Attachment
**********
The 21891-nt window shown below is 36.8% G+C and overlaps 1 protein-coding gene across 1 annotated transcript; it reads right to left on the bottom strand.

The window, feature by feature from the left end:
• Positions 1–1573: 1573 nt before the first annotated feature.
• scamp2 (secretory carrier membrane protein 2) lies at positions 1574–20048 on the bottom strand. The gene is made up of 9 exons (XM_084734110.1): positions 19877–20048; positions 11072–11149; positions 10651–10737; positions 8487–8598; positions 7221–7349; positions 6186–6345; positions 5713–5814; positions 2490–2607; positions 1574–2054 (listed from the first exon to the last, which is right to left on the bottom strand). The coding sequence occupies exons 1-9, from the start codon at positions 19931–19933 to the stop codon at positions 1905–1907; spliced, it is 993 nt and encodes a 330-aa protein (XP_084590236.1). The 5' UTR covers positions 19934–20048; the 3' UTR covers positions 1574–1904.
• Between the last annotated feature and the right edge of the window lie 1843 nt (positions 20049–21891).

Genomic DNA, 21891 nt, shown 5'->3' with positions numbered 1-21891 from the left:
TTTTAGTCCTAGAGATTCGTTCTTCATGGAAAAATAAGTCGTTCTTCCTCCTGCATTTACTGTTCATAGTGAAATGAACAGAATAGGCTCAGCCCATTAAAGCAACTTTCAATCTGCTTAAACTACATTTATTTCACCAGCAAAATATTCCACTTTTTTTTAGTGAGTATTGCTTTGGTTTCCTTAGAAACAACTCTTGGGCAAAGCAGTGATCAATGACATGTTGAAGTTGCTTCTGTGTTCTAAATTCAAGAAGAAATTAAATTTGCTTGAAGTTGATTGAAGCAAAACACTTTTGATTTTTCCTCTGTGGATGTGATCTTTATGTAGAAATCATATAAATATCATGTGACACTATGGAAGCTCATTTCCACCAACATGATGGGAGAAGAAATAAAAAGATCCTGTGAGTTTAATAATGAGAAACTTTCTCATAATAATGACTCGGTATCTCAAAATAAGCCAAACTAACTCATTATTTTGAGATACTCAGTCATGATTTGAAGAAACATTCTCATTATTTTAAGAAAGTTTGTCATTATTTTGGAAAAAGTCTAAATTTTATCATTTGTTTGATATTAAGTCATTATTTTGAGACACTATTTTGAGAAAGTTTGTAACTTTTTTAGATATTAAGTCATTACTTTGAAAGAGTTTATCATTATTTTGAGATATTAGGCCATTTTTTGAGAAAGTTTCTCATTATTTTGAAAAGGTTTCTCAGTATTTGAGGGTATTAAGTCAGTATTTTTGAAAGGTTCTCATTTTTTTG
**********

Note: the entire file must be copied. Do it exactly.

The 21891-nt window shown below is 36.8% G+C and overlaps 1 protein-coding gene across 1 annotated transcript; it reads right to left on the bottom strand.

The window, feature by feature from the left end:
• Positions 1–1573: 1573 nt before the first annotated feature.
• scamp2 (secretory carrier membrane protein 2) lies at positions 1574–20048 on the bottom strand. The gene is made up of 9 exons (XM_084734110.1): positions 19877–20048; positions 11072–11149; positions 10651–10737; positions 8487–8598; positions 7221–7349; positions 6186–6345; positions 5713–5814; positions 2490–2607; positions 1574–2054 (listed from the first exon to the last, which is right to left on the bottom strand). The coding sequence occupies exons 1-9, from the start codon at positions 19931–19933 to the stop codon at positions 1905–1907; spliced, it is 993 nt and encodes a 330-aa protein (XP_084590236.1). The 5' UTR covers positions 19934–20048; the 3' UTR covers positions 1574–1904.
• Between the last annotated feature and the right edge of the window lie 1843 nt (positions 20049–21891).

Genomic DNA, 21891 nt, shown 5'->3' with positions numbered 1-21891 from the left:
TTTTAGTCCTAGAGATTCGTTCTTCATGGAAAAATAAGTCGTTCTTCCTCCTGCATTTACTGTTCATAGTGAAATGAACAGAATAGGCTCAGCCCATTAAAGCAACTTTCAATCTGCTTAAACTACATTTATTTCACCAGCAAAATATTCCACTTTTTTTTAGTGAGTATTGCTTTGGTTTCCTTAGAAACAACTCTTGGGCAAAGCAGTGATCAATGACATGTTGAAGTTGCTTCTGTGTTCTAAATTCAAGAAGAAATTAAATTTGCTTGAAGTTGATTGAAGCAAAACACTTTTGATTTTTCCTCTGTGGATGTGATCTTTATGTAGAAATCATATAAATATCATGTGACACTATGGAAGCTCATTTCCACCAACATGATGGGAGAAGAAATAAAAAGATCCTGTGAGTTTAATAATGAGAAACTTTCTCATAATAATGACTCGGTATCTCAAAATAAGCCAAACTAACTCATTATTTTGAGATACTCAGTCATGATTTGAAGAAACATTCTCATTATTTTAAGAAAGTTTGTCATTATTTTGGAAAAAGTCTAAATTTTATCATTTGTTTGATATTAAGTCATTATTTTGAGACACTATTTTGAGAAAGTTTGTAACTTTTTTAGATATTAAGTCATTACTTTGAAAGAGTTTATCATTATTTTGAGATATTAGGCCATTTTTTGAGAAAGTTTCTCATTATTTTGAAAAGGTTTCTCAGTATTTGAGGGTATTAAGTCAGTATTTTTGAAAGGTTCTCATTTTTTTG